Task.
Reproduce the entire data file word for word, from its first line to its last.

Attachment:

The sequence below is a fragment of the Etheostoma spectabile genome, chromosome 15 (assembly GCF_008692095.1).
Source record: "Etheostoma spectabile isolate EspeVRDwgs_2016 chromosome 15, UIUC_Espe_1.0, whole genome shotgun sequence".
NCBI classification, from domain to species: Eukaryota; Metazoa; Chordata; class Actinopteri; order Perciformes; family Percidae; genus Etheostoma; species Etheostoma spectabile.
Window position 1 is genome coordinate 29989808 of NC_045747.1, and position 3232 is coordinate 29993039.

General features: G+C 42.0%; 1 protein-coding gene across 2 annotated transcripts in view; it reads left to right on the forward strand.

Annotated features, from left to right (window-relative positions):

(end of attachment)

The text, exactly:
The sequence below is a fragment of the Etheostoma spectabile genome, chromosome 15 (assembly GCF_008692095.1).
Source record: "Etheostoma spectabile isolate EspeVRDwgs_2016 chromosome 15, UIUC_Espe_1.0, whole genome shotgun sequence".
NCBI classification, from domain to species: Eukaryota; Metazoa; Chordata; class Actinopteri; order Perciformes; family Percidae; genus Etheostoma; species Etheostoma spectabile.
Window position 1 is genome coordinate 29989808 of NC_045747.1, and position 3232 is coordinate 29993039.

General features: G+C 42.0%; 1 protein-coding gene across 2 annotated transcripts in view; it reads left to right on the forward strand.

Annotated features, from left to right (window-relative positions):